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Damage to the prefrontal cortex increases utilitarian moral judgements


The psychological and neurobiological processes underlying moral judgement have been the focus of many recent empirical studies1,2,3,4,5,6,7,8,9,10,11. Of central interest is whether emotions play a causal role in moral judgement, and, in parallel, how emotion-related areas of the brain contribute to moral judgement. Here we show that six patients with focal bilateral damage to the ventromedial prefrontal cortex (VMPC), a brain region necessary for the normal generation of emotions and, in particular, social emotions12,13,14, produce an abnormally ‘utilitarian’ pattern of judgements on moral dilemmas that pit compelling considerations of aggregate welfare against highly emotionally aversive behaviours (for example, having to sacrifice one person’s life to save a number of other lives)7,8. In contrast, the VMPC patients’ judgements were normal in other classes of moral dilemmas. These findings indicate that, for a selective set of moral dilemmas, the VMPC is critical for normal judgements of right and wrong. The findings support a necessary role for emotion in the generation of those judgements.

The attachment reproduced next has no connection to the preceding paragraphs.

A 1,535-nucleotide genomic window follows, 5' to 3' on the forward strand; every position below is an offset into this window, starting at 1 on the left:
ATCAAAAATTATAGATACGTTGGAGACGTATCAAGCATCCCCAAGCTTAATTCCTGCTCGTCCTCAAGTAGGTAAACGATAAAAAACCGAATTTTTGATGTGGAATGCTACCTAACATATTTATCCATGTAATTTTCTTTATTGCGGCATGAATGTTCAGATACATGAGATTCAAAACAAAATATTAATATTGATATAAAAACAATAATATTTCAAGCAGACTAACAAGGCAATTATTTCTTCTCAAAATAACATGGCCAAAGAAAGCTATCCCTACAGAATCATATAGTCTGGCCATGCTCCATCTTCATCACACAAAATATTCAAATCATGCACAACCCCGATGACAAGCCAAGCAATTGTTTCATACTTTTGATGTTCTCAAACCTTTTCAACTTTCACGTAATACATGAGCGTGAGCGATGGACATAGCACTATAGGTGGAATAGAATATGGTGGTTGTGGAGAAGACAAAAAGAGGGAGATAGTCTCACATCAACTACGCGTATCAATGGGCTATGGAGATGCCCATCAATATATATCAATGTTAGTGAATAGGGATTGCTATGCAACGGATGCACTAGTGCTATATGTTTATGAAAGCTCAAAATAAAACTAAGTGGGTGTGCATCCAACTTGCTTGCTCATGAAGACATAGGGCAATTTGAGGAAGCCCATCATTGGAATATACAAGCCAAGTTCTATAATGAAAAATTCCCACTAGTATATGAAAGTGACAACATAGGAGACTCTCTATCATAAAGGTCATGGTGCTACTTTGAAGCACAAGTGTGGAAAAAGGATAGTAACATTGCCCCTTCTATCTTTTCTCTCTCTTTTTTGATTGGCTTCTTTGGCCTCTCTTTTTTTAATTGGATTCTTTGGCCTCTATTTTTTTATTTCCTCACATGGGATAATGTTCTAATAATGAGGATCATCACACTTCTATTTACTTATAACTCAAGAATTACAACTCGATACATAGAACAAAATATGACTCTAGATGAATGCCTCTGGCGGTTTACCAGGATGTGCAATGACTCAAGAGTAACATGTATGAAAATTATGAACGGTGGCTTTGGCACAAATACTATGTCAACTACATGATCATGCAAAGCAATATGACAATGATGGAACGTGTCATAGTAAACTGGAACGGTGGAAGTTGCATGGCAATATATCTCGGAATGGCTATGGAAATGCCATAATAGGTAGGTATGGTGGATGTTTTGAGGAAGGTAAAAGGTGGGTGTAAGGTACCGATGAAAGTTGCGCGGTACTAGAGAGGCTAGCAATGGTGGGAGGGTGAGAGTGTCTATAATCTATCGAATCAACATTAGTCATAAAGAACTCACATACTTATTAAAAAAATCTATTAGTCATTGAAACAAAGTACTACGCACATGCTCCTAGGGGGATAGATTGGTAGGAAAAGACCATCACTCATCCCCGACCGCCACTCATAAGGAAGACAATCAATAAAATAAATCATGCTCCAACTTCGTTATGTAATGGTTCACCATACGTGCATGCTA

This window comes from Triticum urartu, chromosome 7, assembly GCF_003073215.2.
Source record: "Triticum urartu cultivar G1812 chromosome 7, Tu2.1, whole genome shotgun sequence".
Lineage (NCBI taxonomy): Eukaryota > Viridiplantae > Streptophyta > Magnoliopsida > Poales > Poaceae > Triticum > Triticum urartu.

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Figure 1: Lesion overlap of VMPC patients.
Figure 2: Moral judgements for each scenario type.
Figure 3: Moral judgements on individual personal moral scenarios.

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We thank H. Damasio for making available neuroanatomical analyses of lesion patients and for preparing Fig. 1. We thank all participants for their participation in the experiments and R. Saxe for comments on the manuscript. This work was supported by grants from the National Institutes of Health, the National Science Foundation, the Gordon and Betty Moore Foundation, and the Guggenheim Foundation.

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Correspondence to Ralph Adolphs.

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Koenigs, M., Young, L., Adolphs, R. et al. Damage to the prefrontal cortex increases utilitarian moral judgements. Nature 446, 908–911 (2007).

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